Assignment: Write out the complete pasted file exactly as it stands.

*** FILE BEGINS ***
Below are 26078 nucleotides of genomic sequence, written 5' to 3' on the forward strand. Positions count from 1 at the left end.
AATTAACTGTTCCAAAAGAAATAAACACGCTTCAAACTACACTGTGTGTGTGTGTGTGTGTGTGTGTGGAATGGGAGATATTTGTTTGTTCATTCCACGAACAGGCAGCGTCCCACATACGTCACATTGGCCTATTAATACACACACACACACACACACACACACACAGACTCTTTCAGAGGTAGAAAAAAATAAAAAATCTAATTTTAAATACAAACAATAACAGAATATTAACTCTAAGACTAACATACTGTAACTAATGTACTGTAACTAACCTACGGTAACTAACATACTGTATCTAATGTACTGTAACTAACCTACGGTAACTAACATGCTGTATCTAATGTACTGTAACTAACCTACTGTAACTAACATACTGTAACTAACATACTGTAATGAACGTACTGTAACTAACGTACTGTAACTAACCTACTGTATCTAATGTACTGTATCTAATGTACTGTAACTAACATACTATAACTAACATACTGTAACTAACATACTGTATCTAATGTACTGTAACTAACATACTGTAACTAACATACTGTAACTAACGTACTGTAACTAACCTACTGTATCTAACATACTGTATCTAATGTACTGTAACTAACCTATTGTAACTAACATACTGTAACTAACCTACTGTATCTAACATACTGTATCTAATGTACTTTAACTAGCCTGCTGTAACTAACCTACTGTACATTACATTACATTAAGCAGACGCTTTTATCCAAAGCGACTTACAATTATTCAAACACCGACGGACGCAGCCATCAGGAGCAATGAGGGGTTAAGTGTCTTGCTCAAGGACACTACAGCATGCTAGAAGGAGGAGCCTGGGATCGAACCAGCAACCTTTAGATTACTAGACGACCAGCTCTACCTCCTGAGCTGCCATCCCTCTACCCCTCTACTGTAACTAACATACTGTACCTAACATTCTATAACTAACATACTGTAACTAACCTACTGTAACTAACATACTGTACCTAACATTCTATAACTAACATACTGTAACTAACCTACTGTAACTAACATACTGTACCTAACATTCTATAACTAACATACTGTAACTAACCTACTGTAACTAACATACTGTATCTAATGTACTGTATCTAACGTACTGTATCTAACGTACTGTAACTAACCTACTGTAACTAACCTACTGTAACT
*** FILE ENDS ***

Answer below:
Below are 26078 nucleotides of genomic sequence, written 5' to 3' on the forward strand. Positions count from 1 at the left end.
AATTAACTGTTCCAAAAGAAATAAACACGCTTCAAACTACACTGTGTGTGTGTGTGTGTGTGTGTGTGGAATGGGAGATATTTGTTTGTTCATTCCACGAACAGGCAGCGTCCCACATACGTCACATTGGCCTATTAATACACACACACACACACACACACACACACAGACTCTTTCAGAGGTAGAAAAAAATAAAAAATCTAATTTTAAATACAAACAATAACAGAATATTAACTCTAAGACTAACATACTGTAACTAATGTACTGTAACTAACCTACGGTAACTAACATACTGTATCTAATGTACTGTAACTAACCTACGGTAACTAACATGCTGTATCTAATGTACTGTAACTAACCTACTGTAACTAACATACTGTAACTAACATACTGTAATGAACGTACTGTAACTAACGTACTGTAACTAACCTACTGTATCTAATGTACTGTATCTAATGTACTGTAACTAACATACTATAACTAACATACTGTAACTAACATACTGTATCTAATGTACTGTAACTAACATACTGTAACTAACATACTGTAACTAACGTACTGTAACTAACCTACTGTATCTAACATACTGTATCTAATGTACTGTAACTAACCTATTGTAACTAACATACTGTAACTAACCTACTGTATCTAACATACTGTATCTAATGTACTTTAACTAGCCTGCTGTAACTAACCTACTGTACATTACATTACATTAAGCAGACGCTTTTATCCAAAGCGACTTACAATTATTCAAACACCGACGGACGCAGCCATCAGGAGCAATGAGGGGTTAAGTGTCTTGCTCAAGGACACTACAGCATGCTAGAAGGAGGAGCCTGGGATCGAACCAGCAACCTTTAGATTACTAGACGACCAGCTCTACCTCCTGAGCTGCCATCCCTCTACCCCTCTACTGTAACTAACATACTGTACCTAACATTCTATAACTAACATACTGTAACTAACCTACTGTAACTAACATACTGTACCTAACATTCTATAACTAACATACTGTAACTAACCTACTGTAACTAACATACTGTACCTAACATTCTATAACTAACATACTGTAACTAACCTACTGTAACTAACATACTGTATCTAATGTACTGTATCTAACGTACTGTATCTAACGTACTGTAACTAACCTACTGTAACTAACCTACTGTAACT